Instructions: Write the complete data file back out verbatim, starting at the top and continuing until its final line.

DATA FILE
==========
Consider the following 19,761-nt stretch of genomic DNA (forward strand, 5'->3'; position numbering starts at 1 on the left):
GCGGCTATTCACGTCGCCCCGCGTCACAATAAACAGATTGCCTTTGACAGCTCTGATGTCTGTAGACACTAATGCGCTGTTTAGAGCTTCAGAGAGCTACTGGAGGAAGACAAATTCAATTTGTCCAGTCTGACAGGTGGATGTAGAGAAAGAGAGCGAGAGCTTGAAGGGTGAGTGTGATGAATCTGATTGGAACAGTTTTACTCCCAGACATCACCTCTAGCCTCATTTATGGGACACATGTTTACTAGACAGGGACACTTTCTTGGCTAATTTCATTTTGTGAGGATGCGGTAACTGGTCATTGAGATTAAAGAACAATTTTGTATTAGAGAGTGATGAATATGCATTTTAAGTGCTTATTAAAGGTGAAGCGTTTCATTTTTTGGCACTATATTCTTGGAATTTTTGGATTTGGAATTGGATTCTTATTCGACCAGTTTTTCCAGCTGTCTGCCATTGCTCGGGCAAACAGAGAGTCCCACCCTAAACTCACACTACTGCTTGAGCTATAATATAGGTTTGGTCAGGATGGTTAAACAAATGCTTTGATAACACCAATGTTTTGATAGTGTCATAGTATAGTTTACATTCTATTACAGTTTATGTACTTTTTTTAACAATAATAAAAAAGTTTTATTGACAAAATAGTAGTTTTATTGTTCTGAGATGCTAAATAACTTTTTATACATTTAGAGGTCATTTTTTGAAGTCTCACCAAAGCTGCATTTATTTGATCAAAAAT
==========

Consider the following 19,761-nt stretch of genomic DNA (forward strand, 5'->3'; position numbering starts at 1 on the left):
GCGGCTATTCACGTCGCCCCGCGTCACAATAAACAGATTGCCTTTGACAGCTCTGATGTCTGTAGACACTAATGCGCTGTTTAGAGCTTCAGAGAGCTACTGGAGGAAGACAAATTCAATTTGTCCAGTCTGACAGGTGGATGTAGAGAAAGAGAGCGAGAGCTTGAAGGGTGAGTGTGATGAATCTGATTGGAACAGTTTTACTCCCAGACATCACCTCTAGCCTCATTTATGGGACACATGTTTACTAGACAGGGACACTTTCTTGGCTAATTTCATTTTGTGAGGATGCGGTAACTGGTCATTGAGATTAAAGAACAATTTTGTATTAGAGAGTGATGAATATGCATTTTAAGTGCTTATTAAAGGTGAAGCGTTTCATTTTTTGGCACTATATTCTTGGAATTTTTGGATTTGGAATTGGATTCTTATTCGACCAGTTTTTCCAGCTGTCTGCCATTGCTCGGGCAAACAGAGAGTCCCACCCTAAACTCACACTACTGCTTGAGCTATAATATAGGTTTGGTCAGGATGGTTAAACAAATGCTTTGATAACACCAATGTTTTGATAGTGTCATAGTATAGTTTACATTCTATTACAGTTTATGTACTTTTTTTAACAATAATAAAAAAGTTTTATTGACAAAATAGTAGTTTTATTGTTCTGAGATGCTAAATAACTTTTTATACATTTAGAGGTCATTTTTTGAAGTCTCACCAAAGCTGCATTTATTTGATCAAAAAT